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Beethoven Festival Faces Criticism For Not Paying Musicians

By Tankboy in Arts & Entertainment on Jun 12, 2014 7:00PM

Chicago's own Beethoven Festival is facing public criticism for failing to provide full and on-time payment to musicians who participated in the September 2013 edition of the festival.

Impacted musicians began speaking out on social media following a June 4th email from Beethoven Festival President and Artistic Director George Lepauw in which he announced his intent to forge ahead with the 2014 festival despite the outstanding payments owed to some of the 2013 participants. In the same email, Lepauw would not guarantee full repayment, offering instead the potential for partial reimbursement later this month: "I am still waiting on some donor commitments to know just how much I can send this month. Hopefully it will be the remaining balance, but I can't make that promise at the moment. No matter what, there are funds for checks to be sent this month."

Those sentiments echo similar comments made by Lepauw in an email sent to musicians on November 1, 2013: "I am beginning to get helpful donor pledges, but payments from donors are not yet incoming." Since then, some musicians have received small payouts, but not for the full amount promised by the festival.

Started in 2011, the Beethoven Festival presents an ambitious, multi-media, multi-genre array of concerts and events. The 2013 edition included the Orchestra Prometheus Chicago (OPC), the festival's very own resident ensemble. While a small number of OPC players came from the Chicago Symphony, New York Philharmonic, and Indianapolis Symphony, the majority were local performers who play in chamber groups throughout Chicagoland. These local players form the core of those who are still seeking payment for their services.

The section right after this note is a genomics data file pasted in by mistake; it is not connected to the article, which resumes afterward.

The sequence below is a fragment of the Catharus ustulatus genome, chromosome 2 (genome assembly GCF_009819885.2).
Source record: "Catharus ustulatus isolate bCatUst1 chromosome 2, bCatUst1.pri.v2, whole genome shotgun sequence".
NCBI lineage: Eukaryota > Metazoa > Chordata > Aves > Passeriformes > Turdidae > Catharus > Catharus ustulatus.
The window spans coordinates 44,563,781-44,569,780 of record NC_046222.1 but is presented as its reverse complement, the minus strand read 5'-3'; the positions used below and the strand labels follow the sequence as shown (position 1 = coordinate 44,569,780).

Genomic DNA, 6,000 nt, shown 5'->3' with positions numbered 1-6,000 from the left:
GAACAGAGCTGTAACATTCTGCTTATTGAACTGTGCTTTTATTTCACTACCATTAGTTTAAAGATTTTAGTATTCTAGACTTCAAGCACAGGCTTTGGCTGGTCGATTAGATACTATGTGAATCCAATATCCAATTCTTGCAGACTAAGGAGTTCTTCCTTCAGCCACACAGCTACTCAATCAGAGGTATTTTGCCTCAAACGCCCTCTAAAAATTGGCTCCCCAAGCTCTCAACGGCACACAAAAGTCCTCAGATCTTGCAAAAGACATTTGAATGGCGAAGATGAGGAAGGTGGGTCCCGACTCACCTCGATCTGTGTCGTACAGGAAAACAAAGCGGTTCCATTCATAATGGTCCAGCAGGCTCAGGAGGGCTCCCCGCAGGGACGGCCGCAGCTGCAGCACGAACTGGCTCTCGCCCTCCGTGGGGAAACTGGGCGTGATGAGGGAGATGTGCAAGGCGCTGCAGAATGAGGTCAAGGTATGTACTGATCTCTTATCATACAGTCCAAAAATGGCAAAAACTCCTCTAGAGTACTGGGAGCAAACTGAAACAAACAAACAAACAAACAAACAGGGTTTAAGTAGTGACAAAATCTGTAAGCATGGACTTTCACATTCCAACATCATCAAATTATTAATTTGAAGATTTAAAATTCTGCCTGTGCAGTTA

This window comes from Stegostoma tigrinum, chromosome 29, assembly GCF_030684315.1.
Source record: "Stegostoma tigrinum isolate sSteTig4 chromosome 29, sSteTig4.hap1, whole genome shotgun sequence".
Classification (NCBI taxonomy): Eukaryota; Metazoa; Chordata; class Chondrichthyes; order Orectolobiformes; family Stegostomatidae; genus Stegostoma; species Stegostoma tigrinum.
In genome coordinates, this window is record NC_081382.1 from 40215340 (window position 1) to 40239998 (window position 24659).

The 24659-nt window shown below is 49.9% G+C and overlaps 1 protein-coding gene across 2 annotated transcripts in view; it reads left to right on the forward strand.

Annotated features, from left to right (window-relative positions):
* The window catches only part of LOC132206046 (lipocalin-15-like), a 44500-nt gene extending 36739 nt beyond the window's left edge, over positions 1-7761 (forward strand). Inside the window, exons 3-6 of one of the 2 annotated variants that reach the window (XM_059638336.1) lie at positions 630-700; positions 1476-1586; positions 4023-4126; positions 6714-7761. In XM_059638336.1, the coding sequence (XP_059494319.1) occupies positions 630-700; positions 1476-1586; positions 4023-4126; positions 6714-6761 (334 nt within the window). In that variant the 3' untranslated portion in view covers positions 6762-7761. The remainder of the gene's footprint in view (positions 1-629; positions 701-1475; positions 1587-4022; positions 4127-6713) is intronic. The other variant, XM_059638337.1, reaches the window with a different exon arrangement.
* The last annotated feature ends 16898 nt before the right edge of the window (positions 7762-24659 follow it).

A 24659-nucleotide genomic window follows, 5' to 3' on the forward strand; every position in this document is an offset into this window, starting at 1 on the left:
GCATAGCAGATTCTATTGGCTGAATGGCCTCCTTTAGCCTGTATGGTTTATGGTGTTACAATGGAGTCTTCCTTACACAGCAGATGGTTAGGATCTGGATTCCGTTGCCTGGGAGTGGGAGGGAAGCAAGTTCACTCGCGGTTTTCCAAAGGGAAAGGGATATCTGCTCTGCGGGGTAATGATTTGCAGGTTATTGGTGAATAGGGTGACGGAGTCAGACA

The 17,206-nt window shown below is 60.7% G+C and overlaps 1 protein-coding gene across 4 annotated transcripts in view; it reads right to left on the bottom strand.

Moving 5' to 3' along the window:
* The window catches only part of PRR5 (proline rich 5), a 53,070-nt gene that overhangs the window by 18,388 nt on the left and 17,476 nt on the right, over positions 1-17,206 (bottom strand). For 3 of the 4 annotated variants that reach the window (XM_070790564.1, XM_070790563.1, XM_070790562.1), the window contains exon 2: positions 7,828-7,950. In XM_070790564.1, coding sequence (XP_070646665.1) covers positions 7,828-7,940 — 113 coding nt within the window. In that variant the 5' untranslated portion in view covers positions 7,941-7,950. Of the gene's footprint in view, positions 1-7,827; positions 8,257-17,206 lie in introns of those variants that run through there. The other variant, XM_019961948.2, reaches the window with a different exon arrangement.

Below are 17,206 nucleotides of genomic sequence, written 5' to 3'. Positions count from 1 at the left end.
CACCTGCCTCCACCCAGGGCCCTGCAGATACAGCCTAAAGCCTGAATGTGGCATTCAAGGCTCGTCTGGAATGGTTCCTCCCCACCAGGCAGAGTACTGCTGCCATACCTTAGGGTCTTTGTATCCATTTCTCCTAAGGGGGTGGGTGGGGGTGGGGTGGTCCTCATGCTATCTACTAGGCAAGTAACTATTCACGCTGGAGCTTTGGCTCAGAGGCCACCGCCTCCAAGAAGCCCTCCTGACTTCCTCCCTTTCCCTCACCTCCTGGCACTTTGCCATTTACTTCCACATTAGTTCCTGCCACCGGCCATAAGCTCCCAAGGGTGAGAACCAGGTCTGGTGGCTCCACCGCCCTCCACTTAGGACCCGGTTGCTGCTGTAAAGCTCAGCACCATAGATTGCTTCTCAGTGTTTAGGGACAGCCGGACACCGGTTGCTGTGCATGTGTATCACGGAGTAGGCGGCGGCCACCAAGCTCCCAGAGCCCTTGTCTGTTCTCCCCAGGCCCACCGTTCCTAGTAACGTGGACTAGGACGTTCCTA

One musician, who wished to speak anonymously, described the situation as follows:

"Speaking for myself, and I know other people feel the same way, we have not made a big deal of this until now because we were giving the festival, and George, the benefit of the doubt. It was an ambitious and well-intentioned project, which could have a positive effect on the community. The fact that they are moving on with another festival without paying their debts to the musical community who dedicated so much to its success is an embarrassment and an indication of a lack of respect; it's unacceptable."

In a lengthy statement to the Slipped Disc Blog, Lepauw justified moving forward with plans for a 2014 festival by stating that the only "product" of the International Beethoven Project IBP—the non-profit that operates the festival—is "its annual festival, and without a product to promote, we lose our ability to leverage the purpose of our organization with our ability to raise funds."

But the IBP could be left with a severely compromised "product" if the deeply talented pool of local classical musicians boycotts future festivals. Another festival musician stated "I certainly won't be performing in or attending any future Beethoven Festival events." That sentiment was repeated by others who spoke to Chicagoist.

In addition, the IBP will undoubtedly have to scale back future festivals considerably. Lepauw described the total cost of the 2013 festival as "in the four-hundred-thousand dollar range, while the festival brought in approximately three-hundred-thousand dollars...Without a reserve or an endowment to reach into under such circumstances due to the fact that we are still a very young organization, we were left with a sizable debt by the end of the event."

Given the 9 months that have elapsed since the 2013 festival, most musicians who spoke to Chicagoist are not waiting by their mailboxes for a check. One stated, "I don't really expect to get the rest of my payment, but people cannot get the impression that it's OK to not pay musicians. This was not a union gig, and it might be a wake-up call that we have to get the union involved in more of these types of performances."

The Chicago Federation for Musicians was asked to comment, but did not respond.

According to the IBP site, this year's Beethoven Festival is scheduled for September 5-21. 13 venue partners are listed including the Chicago Parks District and the Chicago Loop Alliance.

By: Drew Baker